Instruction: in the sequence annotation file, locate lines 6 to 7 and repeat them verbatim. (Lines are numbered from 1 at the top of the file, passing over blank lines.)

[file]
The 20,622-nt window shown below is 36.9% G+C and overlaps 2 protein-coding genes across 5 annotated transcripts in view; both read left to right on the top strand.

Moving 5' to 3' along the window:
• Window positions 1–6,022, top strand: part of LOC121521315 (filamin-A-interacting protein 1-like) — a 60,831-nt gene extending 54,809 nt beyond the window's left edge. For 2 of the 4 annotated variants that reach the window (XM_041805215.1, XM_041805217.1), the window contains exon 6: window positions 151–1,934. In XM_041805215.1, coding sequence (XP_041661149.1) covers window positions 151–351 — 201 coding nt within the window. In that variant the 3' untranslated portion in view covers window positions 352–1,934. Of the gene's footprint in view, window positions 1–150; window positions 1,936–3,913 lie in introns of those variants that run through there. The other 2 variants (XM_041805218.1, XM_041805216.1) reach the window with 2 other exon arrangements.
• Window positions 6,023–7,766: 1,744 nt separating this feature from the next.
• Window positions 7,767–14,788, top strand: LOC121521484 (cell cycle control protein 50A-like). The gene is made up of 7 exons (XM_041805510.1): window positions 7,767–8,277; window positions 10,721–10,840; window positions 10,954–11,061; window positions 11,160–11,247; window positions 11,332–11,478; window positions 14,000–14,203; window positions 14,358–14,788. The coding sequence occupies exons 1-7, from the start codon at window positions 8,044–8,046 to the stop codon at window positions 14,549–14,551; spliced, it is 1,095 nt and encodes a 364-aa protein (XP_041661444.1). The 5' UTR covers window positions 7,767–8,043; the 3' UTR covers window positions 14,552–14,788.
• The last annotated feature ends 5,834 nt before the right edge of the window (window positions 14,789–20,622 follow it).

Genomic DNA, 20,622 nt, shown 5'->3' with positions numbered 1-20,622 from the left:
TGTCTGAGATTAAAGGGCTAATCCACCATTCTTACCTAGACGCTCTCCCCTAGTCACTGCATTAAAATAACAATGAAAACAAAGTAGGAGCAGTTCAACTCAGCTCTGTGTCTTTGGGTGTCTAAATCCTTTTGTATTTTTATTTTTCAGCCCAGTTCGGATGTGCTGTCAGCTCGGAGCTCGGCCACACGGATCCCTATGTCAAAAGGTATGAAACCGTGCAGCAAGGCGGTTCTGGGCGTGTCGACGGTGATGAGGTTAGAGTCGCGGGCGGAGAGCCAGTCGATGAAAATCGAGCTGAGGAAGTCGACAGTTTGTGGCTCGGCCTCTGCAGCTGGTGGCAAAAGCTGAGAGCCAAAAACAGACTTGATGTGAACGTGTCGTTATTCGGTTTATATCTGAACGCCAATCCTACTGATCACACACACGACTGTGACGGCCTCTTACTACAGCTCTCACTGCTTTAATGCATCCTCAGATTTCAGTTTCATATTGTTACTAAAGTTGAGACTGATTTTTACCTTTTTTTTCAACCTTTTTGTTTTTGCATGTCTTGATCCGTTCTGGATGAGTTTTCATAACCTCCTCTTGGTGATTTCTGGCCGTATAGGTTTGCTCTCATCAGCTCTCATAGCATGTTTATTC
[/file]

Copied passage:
• The last annotated feature ends 5,834 nt before the right edge of the window (window positions 14,789–20,622 follow it).

Genomic DNA, 20,622 nt, shown 5'->3' with positions numbered 1-20,622 from the left: